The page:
But I don't doubt for a second that Desdemona *did* love him in spite of his flaws. And if she could talk beyond the grave, I'm sure she'd forgive him for killing her. She's just like that. She doesn't care how Othello treats her really, he's just her everything.

So while I don't necessarily "like" any of the characters in this one, well, like in the traditional sense. I do think it's got some great, great lines in it. I think Shakespeare did a good job with it. 

© 2012 Becky Laney of Becky's Book Reviews

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I am interested in reviewing books and audio books. This blog focuses on books written for middle grade on up (essentially 10 to a 110). I review middle grade fiction and young adult fiction (aka tween and teen).

I also review adult books.

I read in a variety of genres including realistic fiction, historical fiction, mystery, romance, science fiction, fantasy, literary fiction, and chick lit. (I've read one western to date.)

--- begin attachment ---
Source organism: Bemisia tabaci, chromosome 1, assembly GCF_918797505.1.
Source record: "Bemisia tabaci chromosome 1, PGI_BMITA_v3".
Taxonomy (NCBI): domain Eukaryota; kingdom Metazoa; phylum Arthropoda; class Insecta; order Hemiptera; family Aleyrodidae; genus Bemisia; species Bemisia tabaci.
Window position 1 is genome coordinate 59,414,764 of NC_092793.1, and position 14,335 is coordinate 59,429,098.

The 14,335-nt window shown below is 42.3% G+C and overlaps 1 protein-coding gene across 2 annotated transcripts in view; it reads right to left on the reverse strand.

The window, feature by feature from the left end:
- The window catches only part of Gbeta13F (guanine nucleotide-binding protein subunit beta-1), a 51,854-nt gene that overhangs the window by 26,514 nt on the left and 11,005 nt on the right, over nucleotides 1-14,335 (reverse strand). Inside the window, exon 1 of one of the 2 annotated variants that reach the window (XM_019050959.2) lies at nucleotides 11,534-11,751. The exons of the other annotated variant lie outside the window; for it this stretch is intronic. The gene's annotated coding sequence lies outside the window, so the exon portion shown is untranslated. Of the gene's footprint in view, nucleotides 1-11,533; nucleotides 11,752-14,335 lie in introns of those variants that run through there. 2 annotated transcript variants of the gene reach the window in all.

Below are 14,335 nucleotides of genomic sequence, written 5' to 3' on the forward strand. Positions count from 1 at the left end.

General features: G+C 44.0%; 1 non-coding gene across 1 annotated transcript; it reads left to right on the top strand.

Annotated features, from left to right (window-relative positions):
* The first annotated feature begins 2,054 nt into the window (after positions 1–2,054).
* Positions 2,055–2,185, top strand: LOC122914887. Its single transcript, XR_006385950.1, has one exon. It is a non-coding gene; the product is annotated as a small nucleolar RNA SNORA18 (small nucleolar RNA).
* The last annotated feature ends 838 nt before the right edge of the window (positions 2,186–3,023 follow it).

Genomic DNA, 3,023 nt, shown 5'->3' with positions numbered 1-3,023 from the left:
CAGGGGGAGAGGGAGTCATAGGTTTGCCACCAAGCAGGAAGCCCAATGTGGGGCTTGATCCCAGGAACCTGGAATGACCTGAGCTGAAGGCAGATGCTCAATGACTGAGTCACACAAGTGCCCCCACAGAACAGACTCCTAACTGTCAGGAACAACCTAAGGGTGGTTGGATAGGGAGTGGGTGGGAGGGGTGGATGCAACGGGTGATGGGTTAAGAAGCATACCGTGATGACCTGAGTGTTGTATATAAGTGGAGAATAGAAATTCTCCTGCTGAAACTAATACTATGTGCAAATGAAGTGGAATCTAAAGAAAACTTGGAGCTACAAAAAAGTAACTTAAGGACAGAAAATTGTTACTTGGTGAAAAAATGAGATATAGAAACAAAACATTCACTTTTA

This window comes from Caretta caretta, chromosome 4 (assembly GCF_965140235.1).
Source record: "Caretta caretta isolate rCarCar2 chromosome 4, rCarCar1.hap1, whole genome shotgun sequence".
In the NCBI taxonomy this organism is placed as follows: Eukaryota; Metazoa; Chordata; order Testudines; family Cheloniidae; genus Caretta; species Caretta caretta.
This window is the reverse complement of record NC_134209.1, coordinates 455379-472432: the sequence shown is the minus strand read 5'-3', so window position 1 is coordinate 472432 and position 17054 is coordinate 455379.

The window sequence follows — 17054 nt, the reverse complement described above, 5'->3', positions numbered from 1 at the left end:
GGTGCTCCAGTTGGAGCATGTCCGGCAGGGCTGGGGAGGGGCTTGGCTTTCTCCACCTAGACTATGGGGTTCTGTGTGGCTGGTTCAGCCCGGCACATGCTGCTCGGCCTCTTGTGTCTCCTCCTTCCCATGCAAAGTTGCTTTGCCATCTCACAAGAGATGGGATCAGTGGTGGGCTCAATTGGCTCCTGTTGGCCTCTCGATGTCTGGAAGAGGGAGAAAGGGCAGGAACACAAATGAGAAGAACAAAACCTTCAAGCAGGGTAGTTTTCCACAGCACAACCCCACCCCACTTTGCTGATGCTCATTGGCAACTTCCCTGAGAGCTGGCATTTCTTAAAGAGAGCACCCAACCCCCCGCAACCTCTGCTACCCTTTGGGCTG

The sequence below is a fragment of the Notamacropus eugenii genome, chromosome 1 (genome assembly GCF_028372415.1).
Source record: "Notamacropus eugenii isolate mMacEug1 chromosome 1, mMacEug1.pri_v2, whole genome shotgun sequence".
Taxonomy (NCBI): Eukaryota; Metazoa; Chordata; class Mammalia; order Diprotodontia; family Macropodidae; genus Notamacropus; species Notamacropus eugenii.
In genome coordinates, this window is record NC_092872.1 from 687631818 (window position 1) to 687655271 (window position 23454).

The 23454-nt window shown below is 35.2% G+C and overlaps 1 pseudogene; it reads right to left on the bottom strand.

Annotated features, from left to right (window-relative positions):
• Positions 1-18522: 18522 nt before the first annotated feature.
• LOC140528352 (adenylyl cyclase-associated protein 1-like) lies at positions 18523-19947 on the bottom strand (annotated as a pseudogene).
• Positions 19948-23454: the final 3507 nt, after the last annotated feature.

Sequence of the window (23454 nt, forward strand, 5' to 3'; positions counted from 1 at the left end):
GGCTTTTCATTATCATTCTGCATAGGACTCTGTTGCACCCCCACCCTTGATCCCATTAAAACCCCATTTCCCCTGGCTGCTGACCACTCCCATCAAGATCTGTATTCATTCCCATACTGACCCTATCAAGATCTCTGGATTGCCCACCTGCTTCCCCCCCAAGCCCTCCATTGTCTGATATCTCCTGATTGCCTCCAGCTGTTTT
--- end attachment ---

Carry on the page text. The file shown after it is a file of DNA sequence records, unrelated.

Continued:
I read a few poetry books, a few short story collections, a few graphic novels, a few nonfiction books.

I am especially fond of:

  • Regency romances (including Austen prequels/sequels)
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I am more interested in strong characters, well-written, fleshed-out, human characters. Plot is secondary to me in a way. I have to care about the characters in order to care about the plot. That being said, compelling storytelling is something that I love. I love to become absorbed in what I'm reading.